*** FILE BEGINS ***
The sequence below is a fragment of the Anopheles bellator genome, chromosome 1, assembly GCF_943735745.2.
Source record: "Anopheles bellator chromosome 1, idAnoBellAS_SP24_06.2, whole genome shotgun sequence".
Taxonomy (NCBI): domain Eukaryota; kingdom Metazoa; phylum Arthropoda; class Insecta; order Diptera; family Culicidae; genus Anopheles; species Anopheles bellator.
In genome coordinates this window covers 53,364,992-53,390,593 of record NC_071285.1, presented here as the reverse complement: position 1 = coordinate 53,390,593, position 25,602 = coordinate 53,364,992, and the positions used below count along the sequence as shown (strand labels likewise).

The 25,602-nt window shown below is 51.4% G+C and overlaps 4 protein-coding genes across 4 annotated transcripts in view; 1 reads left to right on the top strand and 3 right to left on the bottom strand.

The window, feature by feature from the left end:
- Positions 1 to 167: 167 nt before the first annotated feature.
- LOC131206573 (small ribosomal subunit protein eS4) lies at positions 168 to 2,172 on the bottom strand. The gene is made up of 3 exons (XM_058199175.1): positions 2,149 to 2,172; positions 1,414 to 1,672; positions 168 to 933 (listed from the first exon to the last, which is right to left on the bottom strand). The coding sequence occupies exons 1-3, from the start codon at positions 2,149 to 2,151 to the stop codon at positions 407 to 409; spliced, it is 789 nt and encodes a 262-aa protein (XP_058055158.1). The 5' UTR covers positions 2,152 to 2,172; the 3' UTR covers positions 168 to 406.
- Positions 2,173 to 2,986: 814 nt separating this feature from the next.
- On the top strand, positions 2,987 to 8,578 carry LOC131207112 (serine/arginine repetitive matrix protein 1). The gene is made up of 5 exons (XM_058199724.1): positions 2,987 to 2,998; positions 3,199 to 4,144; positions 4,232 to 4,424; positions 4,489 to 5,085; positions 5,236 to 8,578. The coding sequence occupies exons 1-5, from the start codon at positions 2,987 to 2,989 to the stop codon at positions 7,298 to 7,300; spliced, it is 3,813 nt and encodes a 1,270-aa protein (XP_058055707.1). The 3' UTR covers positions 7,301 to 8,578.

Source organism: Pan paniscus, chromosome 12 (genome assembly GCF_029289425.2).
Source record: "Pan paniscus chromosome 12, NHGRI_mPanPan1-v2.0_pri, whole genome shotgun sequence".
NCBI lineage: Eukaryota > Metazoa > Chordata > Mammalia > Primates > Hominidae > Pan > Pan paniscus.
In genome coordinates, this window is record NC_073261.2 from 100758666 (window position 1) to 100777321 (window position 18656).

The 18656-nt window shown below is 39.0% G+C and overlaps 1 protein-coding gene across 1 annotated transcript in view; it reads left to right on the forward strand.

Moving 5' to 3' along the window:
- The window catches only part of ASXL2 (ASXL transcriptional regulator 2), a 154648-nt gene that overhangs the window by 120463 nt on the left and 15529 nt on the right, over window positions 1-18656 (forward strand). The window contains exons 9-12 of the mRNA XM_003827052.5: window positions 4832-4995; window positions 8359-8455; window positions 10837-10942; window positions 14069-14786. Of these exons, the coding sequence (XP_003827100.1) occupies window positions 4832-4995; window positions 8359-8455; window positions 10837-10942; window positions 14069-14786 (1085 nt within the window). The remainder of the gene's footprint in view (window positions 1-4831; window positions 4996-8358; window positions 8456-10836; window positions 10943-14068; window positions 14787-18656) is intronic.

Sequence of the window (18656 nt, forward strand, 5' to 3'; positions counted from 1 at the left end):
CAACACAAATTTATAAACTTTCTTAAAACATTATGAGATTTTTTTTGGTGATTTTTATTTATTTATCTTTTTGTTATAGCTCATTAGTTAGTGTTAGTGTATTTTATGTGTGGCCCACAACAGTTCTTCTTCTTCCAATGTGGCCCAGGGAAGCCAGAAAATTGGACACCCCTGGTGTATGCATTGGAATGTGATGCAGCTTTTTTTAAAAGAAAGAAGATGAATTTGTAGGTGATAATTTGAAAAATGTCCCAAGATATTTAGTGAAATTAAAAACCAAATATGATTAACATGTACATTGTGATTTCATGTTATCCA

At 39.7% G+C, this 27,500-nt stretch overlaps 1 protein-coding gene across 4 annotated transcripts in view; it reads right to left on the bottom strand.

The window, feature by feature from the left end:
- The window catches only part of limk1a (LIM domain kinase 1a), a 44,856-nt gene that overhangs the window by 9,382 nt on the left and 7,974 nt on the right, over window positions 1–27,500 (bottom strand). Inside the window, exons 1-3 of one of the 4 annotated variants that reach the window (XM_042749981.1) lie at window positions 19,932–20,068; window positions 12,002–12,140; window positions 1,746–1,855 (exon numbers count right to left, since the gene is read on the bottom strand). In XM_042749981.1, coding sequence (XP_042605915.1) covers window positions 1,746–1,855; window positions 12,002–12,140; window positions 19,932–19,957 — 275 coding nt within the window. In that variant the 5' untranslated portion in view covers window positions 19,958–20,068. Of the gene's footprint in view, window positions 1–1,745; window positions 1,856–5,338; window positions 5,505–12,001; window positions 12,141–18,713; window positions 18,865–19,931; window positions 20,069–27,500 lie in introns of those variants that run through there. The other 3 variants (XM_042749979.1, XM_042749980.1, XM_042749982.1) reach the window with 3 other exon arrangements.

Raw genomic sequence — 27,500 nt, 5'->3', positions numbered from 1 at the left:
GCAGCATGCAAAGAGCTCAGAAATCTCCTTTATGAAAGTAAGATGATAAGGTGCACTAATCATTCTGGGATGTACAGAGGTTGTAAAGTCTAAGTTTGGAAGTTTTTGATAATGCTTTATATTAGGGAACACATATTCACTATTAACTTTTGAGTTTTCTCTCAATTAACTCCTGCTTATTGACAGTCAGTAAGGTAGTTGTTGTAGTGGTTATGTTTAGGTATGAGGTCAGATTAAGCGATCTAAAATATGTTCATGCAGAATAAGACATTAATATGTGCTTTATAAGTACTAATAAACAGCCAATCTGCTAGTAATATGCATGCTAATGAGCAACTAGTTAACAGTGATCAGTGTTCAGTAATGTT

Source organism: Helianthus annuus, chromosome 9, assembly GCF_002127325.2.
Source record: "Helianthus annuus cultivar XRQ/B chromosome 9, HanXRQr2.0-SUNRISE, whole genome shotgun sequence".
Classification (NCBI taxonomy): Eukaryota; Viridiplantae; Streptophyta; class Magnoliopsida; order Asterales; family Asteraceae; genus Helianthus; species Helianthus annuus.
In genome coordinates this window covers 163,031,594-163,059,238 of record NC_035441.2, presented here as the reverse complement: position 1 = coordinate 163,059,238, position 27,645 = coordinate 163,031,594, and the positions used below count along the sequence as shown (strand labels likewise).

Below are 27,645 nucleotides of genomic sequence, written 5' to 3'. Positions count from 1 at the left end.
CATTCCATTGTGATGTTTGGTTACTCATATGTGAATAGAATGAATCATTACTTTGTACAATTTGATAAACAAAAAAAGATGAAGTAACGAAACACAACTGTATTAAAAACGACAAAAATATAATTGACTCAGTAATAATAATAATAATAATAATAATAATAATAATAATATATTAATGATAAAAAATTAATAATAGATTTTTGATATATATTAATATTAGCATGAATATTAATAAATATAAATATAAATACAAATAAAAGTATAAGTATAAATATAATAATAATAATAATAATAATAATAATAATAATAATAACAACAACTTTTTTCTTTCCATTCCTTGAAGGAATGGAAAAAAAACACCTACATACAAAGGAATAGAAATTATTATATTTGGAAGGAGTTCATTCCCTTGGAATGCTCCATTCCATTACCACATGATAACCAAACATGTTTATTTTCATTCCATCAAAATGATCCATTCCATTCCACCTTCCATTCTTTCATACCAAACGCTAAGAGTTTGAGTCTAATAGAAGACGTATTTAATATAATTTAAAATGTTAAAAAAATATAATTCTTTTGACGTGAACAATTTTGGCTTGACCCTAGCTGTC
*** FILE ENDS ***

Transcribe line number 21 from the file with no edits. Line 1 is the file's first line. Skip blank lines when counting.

The window, feature by feature from the left end: